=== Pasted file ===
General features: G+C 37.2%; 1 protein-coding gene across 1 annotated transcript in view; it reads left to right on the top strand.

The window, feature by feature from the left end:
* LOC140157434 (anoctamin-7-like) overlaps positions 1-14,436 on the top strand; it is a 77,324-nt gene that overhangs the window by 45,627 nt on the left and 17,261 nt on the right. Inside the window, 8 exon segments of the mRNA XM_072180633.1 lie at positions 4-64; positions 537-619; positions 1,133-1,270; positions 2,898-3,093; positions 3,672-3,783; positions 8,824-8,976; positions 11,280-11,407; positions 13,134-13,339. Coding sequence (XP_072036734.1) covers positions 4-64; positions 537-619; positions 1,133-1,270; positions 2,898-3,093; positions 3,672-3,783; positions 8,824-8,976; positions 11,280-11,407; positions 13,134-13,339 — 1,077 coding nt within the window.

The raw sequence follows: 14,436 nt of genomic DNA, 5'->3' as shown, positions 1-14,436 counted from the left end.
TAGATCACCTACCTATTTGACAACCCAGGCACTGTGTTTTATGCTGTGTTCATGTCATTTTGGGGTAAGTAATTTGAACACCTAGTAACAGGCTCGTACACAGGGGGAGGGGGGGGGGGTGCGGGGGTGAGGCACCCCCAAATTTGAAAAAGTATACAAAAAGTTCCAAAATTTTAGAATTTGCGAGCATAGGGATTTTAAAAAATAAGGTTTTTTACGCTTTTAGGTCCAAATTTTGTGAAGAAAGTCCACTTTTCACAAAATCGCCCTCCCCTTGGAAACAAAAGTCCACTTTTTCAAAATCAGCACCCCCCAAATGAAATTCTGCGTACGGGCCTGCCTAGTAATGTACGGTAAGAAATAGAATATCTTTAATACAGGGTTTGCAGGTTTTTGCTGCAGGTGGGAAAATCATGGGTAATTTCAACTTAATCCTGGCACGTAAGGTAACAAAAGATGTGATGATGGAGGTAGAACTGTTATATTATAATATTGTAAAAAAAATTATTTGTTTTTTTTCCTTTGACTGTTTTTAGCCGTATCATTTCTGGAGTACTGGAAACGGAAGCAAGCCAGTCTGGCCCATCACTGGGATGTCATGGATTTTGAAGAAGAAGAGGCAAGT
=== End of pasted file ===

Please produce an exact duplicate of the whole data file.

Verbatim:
General features: G+C 37.2%; 1 protein-coding gene across 1 annotated transcript in view; it reads left to right on the top strand.

The window, feature by feature from the left end:
* LOC140157434 (anoctamin-7-like) overlaps positions 1-14,436 on the top strand; it is a 77,324-nt gene that overhangs the window by 45,627 nt on the left and 17,261 nt on the right. Inside the window, 8 exon segments of the mRNA XM_072180633.1 lie at positions 4-64; positions 537-619; positions 1,133-1,270; positions 2,898-3,093; positions 3,672-3,783; positions 8,824-8,976; positions 11,280-11,407; positions 13,134-13,339. Coding sequence (XP_072036734.1) covers positions 4-64; positions 537-619; positions 1,133-1,270; positions 2,898-3,093; positions 3,672-3,783; positions 8,824-8,976; positions 11,280-11,407; positions 13,134-13,339 — 1,077 coding nt within the window.

The raw sequence follows: 14,436 nt of genomic DNA, 5'->3' as shown, positions 1-14,436 counted from the left end.
TAGATCACCTACCTATTTGACAACCCAGGCACTGTGTTTTATGCTGTGTTCATGTCATTTTGGGGTAAGTAATTTGAACACCTAGTAACAGGCTCGTACACAGGGGGAGGGGGGGGGGGTGCGGGGGTGAGGCACCCCCAAATTTGAAAAAGTATACAAAAAGTTCCAAAATTTTAGAATTTGCGAGCATAGGGATTTTAAAAAATAAGGTTTTTTACGCTTTTAGGTCCAAATTTTGTGAAGAAAGTCCACTTTTCACAAAATCGCCCTCCCCTTGGAAACAAAAGTCCACTTTTTCAAAATCAGCACCCCCCAAATGAAATTCTGCGTACGGGCCTGCCTAGTAATGTACGGTAAGAAATAGAATATCTTTAATACAGGGTTTGCAGGTTTTTGCTGCAGGTGGGAAAATCATGGGTAATTTCAACTTAATCCTGGCACGTAAGGTAACAAAAGATGTGATGATGGAGGTAGAACTGTTATATTATAATATTGTAAAAAAAATTATTTGTTTTTTTTCCTTTGACTGTTTTTAGCCGTATCATTTCTGGAGTACTGGAAACGGAAGCAAGCCAGTCTGGCCCATCACTGGGATGTCATGGATTTTGAAGAAGAAGAGGCAAGT